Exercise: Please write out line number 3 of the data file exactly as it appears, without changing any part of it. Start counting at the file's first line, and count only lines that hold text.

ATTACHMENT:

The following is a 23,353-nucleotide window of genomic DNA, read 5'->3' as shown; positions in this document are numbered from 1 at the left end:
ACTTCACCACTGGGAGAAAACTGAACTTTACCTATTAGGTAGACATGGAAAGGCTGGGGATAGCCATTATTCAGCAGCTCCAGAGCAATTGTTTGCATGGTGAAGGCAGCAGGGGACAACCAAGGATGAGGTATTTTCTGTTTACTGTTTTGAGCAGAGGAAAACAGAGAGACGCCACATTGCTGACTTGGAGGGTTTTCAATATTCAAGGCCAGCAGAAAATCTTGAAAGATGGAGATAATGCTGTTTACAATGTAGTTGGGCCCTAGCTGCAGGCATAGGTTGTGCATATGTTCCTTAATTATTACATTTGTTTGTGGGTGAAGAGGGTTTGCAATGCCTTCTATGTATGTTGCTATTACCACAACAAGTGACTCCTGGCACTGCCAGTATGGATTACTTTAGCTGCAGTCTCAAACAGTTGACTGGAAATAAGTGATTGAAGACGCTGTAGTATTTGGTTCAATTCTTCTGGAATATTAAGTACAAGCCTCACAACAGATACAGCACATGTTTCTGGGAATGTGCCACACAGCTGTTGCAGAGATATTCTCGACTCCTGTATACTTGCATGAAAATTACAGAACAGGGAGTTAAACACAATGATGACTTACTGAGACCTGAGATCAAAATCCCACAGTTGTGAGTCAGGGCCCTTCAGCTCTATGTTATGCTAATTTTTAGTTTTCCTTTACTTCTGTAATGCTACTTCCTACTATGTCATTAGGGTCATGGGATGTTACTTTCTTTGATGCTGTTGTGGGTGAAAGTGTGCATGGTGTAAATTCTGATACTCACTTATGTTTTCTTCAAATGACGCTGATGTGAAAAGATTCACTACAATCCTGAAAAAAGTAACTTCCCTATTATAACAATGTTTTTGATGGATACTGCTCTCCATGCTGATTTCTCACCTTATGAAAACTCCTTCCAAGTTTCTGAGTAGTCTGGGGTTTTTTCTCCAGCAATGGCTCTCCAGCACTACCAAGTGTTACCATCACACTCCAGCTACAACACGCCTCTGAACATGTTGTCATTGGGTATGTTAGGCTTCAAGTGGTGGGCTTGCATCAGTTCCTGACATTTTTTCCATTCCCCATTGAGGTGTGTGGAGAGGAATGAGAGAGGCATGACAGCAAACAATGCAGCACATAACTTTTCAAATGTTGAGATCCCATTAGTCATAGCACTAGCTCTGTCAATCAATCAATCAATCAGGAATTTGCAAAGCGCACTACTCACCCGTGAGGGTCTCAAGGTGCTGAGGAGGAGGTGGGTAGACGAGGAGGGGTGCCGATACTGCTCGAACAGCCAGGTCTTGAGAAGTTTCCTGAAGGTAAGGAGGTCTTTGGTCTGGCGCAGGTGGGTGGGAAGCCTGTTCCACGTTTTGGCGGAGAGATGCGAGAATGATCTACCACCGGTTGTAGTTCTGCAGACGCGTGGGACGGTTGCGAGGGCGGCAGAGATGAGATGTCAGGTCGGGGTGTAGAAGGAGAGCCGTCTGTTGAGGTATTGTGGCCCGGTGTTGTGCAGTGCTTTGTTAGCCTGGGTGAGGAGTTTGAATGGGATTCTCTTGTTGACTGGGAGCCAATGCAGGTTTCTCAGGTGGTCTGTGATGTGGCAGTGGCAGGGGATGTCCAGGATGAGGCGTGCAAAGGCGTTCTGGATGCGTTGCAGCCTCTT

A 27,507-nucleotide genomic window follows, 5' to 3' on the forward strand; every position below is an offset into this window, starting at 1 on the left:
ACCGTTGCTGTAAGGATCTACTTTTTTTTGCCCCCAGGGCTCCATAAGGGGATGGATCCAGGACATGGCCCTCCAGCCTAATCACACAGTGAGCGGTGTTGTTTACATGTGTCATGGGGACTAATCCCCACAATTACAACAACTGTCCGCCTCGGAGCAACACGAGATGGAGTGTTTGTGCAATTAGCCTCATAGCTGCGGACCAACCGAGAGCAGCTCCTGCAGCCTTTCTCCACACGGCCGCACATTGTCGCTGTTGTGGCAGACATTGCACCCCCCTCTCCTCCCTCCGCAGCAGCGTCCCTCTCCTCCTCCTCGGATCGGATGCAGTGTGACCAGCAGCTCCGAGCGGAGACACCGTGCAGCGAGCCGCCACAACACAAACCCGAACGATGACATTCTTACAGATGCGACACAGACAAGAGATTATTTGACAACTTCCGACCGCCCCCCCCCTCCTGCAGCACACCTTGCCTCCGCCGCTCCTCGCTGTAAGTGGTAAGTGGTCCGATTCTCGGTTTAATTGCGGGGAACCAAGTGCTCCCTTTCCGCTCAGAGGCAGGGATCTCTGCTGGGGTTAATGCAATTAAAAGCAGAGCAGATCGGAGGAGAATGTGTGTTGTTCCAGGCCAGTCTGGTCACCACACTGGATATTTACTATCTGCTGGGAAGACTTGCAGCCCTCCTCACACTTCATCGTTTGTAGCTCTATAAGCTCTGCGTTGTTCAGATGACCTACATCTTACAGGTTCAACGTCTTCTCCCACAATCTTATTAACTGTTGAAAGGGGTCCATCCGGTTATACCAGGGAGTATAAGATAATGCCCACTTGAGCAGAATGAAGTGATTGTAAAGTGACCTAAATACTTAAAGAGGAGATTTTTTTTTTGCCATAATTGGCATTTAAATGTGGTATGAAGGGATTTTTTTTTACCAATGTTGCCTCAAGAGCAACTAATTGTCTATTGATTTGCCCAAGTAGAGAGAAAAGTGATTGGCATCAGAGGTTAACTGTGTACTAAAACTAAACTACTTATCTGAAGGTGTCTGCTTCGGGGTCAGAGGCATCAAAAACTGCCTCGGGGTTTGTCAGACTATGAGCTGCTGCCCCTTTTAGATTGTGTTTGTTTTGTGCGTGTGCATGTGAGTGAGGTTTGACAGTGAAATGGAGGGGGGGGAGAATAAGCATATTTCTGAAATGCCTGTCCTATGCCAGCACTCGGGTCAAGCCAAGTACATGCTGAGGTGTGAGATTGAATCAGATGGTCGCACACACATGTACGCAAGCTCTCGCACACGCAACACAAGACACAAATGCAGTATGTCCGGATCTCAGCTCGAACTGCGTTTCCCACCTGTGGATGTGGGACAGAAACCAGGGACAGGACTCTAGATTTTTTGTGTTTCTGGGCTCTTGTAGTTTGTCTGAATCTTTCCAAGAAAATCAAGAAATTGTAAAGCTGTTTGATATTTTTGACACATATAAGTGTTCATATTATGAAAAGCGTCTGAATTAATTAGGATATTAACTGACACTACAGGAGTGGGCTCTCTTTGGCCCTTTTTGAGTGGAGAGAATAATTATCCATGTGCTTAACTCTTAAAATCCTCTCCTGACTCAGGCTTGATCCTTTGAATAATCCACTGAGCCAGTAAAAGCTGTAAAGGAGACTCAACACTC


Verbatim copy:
A 27,507-nucleotide genomic window follows, 5' to 3' on the forward strand; every position below is an offset into this window, starting at 1 on the left: